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Greenlit Brands eyeing buyers for Best & Less

The AFR reported that department stores are in the dog house world-wide but that hasn't stopped Greenlit Brands (formerly known as Steinhoff Asia Pacific) from sniffing out potential buyers for its general merchandise businesses, which include Harris Scarfe and Best & Less. As reported last month, Greenlit Brands, which also owns furniture chains Fantastic Furniture, Freedom, Plush and Snooze, is considering selling non-retail assets and using the proceeds to reduce debt while separating from its troubled overseas parent, Steinhoff International. It now seems that Greenlit may also be willing to part with key retail assets to make a more meaningful dent in its $500 million debt pile. Furniture and household goods are out of favour at the moment as the housing market declines. But Greenlit seems to be taking the view that the housing market will eventually recover whereas the department store sector is likely to remain under pressure for the foreseeable future.

Metcash shifts from costs to growth

The AFR reported that after stabilising earnings by cutting costs, wholesaler Metcash is chasing sales growth by spending $300 million over five years buying and refurbishing stores, opening small stores and ramping up digital investment to cater for growing consumer demand for convenience. Metcash has cut costs by about $125 million over the past three years to offset inflation, but the focus on savings has come at the expense of independent retailers – particularly in the highly competitive $110 billion food and grocery market – leading to underinvestment in stores and online. Analysts said the additional CapEx was more than they had forecast and investment in corporate stores would increase Metcash's exposure to retail spending. However, investors welcomed the shift in focus from costs to growth, sending Metcash shares up 2.7% to $2.67.  

Amazon's grocery gamble

The Wall Street Journal reported that Amazon is planning to open a chain of grocery stores across major US cities. Since its US$13.7B acquisition of Whole Foods, Amazon has expanded several supermarket services, adding Prime discounts and delivery at Whole Foods and launching a line of cashierless Amazon Go stores. But this new expansion is by far Amazon’s biggest grocery gamble. Amazon plans to launch its first grocery store in Los Angeles this year, with locations in San Francisco, Seattle, Chicago, Washington, D.C., and Philadelphia to follow. Unlike Whole Foods (AKA ‘Whole Paycheck’), these new stores will offer low prices and a wider variety of different brands and products, positioning Amazon to compete with other grocery chains. Amazon also plans to expand its network of Whole Foods stores and has said that it hasn’t ruled out the option of buying smaller, regional grocery chains, either.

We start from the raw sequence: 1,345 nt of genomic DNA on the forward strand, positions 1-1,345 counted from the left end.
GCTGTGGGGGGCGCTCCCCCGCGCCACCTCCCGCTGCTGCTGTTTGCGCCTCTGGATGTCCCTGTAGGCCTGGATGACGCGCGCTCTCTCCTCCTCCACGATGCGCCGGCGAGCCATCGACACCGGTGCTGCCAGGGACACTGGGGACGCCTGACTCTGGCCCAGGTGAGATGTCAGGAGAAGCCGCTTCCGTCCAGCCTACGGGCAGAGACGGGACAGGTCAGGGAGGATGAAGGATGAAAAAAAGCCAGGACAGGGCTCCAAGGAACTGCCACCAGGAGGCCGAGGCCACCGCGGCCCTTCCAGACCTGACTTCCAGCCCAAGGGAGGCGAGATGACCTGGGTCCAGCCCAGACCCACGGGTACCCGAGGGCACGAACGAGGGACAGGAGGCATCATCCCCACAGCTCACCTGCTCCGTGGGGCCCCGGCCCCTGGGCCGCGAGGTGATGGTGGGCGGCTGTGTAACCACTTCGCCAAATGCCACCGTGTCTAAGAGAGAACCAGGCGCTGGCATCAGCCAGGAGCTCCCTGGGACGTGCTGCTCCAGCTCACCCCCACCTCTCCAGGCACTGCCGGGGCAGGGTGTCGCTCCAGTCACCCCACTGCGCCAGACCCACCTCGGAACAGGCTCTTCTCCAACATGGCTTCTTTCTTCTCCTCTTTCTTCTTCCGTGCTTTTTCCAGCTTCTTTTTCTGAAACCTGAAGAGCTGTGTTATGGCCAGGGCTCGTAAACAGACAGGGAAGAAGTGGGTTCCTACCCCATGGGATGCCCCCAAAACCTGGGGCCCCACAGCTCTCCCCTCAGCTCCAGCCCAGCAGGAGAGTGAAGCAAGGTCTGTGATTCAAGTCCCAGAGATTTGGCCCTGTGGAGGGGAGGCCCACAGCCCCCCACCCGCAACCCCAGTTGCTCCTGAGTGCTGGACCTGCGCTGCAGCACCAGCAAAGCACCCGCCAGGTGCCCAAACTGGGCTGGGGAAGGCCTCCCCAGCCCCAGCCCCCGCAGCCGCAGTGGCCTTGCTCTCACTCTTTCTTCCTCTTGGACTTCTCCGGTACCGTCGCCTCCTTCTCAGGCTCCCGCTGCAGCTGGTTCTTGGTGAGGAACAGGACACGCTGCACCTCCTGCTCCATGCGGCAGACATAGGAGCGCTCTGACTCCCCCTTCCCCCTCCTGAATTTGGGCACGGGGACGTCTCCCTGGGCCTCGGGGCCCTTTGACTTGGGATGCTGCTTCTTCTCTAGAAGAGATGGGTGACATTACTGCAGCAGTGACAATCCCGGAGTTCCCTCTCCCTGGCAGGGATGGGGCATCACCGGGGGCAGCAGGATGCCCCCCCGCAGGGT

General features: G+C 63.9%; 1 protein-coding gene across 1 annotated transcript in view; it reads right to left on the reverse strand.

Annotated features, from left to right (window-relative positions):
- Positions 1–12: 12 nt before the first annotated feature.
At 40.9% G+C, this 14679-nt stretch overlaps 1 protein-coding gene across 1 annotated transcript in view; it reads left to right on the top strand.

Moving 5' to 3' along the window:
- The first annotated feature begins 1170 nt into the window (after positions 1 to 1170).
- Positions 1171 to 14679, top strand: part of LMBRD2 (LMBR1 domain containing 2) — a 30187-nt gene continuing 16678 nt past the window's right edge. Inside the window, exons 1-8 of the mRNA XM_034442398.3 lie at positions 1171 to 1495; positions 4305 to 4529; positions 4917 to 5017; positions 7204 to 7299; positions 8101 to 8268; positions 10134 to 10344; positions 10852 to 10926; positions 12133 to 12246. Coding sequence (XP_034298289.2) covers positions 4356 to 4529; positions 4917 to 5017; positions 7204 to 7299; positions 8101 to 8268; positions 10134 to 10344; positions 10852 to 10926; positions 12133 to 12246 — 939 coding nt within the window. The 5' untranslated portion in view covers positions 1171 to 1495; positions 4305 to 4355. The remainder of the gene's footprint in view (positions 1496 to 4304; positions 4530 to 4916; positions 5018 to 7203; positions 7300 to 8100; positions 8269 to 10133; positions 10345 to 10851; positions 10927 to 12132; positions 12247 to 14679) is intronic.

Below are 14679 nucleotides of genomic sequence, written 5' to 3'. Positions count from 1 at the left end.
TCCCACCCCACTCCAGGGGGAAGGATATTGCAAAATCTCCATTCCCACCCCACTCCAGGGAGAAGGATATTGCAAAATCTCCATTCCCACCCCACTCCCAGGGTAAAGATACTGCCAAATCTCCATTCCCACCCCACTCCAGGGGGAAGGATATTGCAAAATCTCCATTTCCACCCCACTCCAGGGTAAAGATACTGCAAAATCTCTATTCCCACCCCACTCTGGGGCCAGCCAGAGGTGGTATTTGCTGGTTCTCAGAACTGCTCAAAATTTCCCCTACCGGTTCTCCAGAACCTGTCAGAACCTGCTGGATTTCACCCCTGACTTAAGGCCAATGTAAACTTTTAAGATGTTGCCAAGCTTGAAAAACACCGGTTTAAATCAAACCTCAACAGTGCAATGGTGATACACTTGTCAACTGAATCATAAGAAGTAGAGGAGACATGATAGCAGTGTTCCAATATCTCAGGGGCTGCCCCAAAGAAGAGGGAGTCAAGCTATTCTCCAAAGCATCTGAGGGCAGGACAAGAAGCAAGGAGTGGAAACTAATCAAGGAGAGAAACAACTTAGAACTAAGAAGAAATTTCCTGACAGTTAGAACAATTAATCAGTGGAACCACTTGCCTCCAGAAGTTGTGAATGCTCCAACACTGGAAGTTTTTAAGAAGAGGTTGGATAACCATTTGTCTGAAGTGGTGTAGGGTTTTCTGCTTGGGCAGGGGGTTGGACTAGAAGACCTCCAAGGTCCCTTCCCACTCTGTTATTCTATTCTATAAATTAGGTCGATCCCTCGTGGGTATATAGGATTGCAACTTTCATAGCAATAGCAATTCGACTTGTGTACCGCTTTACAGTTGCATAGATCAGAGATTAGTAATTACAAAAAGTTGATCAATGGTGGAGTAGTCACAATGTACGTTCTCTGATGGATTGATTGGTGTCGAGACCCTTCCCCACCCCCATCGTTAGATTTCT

The retail-pocolyse is at high tide

The Hustle reported that last week was one of the worst weeks for US brick and mortar retail in recent years. In a 48-hour span, nearly 500 retail store closures were announced, by Gap (230 stores), Foot Locker (165), Victoria’s Secret (53), and JCPenney (27). And, Tesla is also closing “many” of its 378 locations to focus on selling cars online. According to Business Insider, this is part of a wave of 4.5k expected store closures in 2019 - possibly as much as 200m square feet of space. At first glance, it's easy to assume the worst for physical retail. However, this isn't only a result of e-commerce, stores are the centrepiece in omni-channel retailing and there has never been more fierce competition for consumer attention.  

Top 50 global retailers

The NRF's Stores Magazine released a fresh look at the 50 most international retailers based on their operations at the start of 2018. The methodology uses a system in which points are given to retailers based on their international revenues, their participation in franchising and alliances outside of their local region, and their ability to sell via online marketplaces. To qualify for the rankings, retailers need to have a direct investment in at least three countries, at least one of which is not adjacent to the domestic market. So, who is the No. 1 retailer in the world today? Rather than one clear answer, there are many champions to pick from. Walmart still holds the top position for annual sales, but Amazon has the title for the largest publicly traded market capitalisation and Alibaba has the highest sales via marketplace platforms. Check it out here.

Harvey Norman' Irish lucky charm back at HQ

The AFR reported that the architect of Harvey Norman's turnaround in Ireland, Blaine Callard, is set to end his decade in Dublin and return to the retailer's head office in Australia, where he may be put to work on the more lacklustre domestic operation as it grapples with the Amazon threat. The Ireland business was loss-making when Mr Callard took the helm in 2010, and haemorrhaged nearly $200 million in the years that followed. It took six years to start breaking even, but the latest half-year result suggests Mr Callard's turnaround strategy is now bearing fruit. In the half-year to the end of 2018, pre-tax profit at the Irish and Northern Irish businesses surged by 164.4% to $10.34 million, as sales revenue climbed 21.6% to $208.07 million. If he has any kind of magic touch, it might be needed in Australia, where headline franchisee sales revenue fell 1%in the December half, and underlying profit after tax and non-controlling interests rose just 0.1%.